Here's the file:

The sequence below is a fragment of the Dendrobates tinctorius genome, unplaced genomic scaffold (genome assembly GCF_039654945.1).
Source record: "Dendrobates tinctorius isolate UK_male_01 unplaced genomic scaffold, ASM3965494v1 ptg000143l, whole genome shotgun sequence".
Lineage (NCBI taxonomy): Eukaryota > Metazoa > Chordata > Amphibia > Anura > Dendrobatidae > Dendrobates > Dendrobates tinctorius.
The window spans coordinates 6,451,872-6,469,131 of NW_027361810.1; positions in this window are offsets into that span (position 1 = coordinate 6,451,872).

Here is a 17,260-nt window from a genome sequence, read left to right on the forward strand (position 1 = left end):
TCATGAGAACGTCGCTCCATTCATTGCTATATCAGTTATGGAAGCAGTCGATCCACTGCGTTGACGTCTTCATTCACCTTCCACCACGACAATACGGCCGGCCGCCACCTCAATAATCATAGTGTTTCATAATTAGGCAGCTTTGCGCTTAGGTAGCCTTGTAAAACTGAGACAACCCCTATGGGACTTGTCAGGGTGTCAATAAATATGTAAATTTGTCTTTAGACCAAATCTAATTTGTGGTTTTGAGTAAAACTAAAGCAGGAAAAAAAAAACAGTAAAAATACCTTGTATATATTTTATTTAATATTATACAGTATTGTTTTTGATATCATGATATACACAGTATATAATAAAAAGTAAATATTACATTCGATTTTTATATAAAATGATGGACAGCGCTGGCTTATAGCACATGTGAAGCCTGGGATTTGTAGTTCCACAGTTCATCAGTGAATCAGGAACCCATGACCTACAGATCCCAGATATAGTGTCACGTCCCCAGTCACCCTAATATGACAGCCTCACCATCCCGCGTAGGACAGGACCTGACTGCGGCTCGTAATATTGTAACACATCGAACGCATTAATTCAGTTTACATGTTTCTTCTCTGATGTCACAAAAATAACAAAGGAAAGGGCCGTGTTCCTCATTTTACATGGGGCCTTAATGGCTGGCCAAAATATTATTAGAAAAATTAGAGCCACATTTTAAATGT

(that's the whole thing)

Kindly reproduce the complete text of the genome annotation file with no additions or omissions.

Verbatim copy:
The sequence below is a fragment of the Dendrobates tinctorius genome, unplaced genomic scaffold (genome assembly GCF_039654945.1).
Source record: "Dendrobates tinctorius isolate UK_male_01 unplaced genomic scaffold, ASM3965494v1 ptg000143l, whole genome shotgun sequence".
Lineage (NCBI taxonomy): Eukaryota > Metazoa > Chordata > Amphibia > Anura > Dendrobatidae > Dendrobates > Dendrobates tinctorius.
The window spans coordinates 6,451,872-6,469,131 of NW_027361810.1; positions in this window are offsets into that span (position 1 = coordinate 6,451,872).

Here is a 17,260-nt window from a genome sequence, read left to right on the forward strand (position 1 = left end):
TCATGAGAACGTCGCTCCATTCATTGCTATATCAGTTATGGAAGCAGTCGATCCACTGCGTTGACGTCTTCATTCACCTTCCACCACGACAATACGGCCGGCCGCCACCTCAATAATCATAGTGTTTCATAATTAGGCAGCTTTGCGCTTAGGTAGCCTTGTAAAACTGAGACAACCCCTATGGGACTTGTCAGGGTGTCAATAAATATGTAAATTTGTCTTTAGACCAAATCTAATTTGTGGTTTTGAGTAAAACTAAAGCAGGAAAAAAAAAACAGTAAAAATACCTTGTATATATTTTATTTAATATTATACAGTATTGTTTTTGATATCATGATATACACAGTATATAATAAAAAGTAAATATTACATTCGATTTTTATATAAAATGATGGACAGCGCTGGCTTATAGCACATGTGAAGCCTGGGATTTGTAGTTCCACAGTTCATCAGTGAATCAGGAACCCATGACCTACAGATCCCAGATATAGTGTCACGTCCCCAGTCACCCTAATATGACAGCCTCACCATCCCGCGTAGGACAGGACCTGACTGCGGCTCGTAATATTGTAACACATCGAACGCATTAATTCAGTTTACATGTTTCTTCTCTGATGTCACAAAAATAACAAAGGAAAGGGCCGTGTTCCTCATTTTACATGGGGCCTTAATGGCTGGCCAAAATATTATTAGAAAAATTAGAGCCACATTTTAAATGT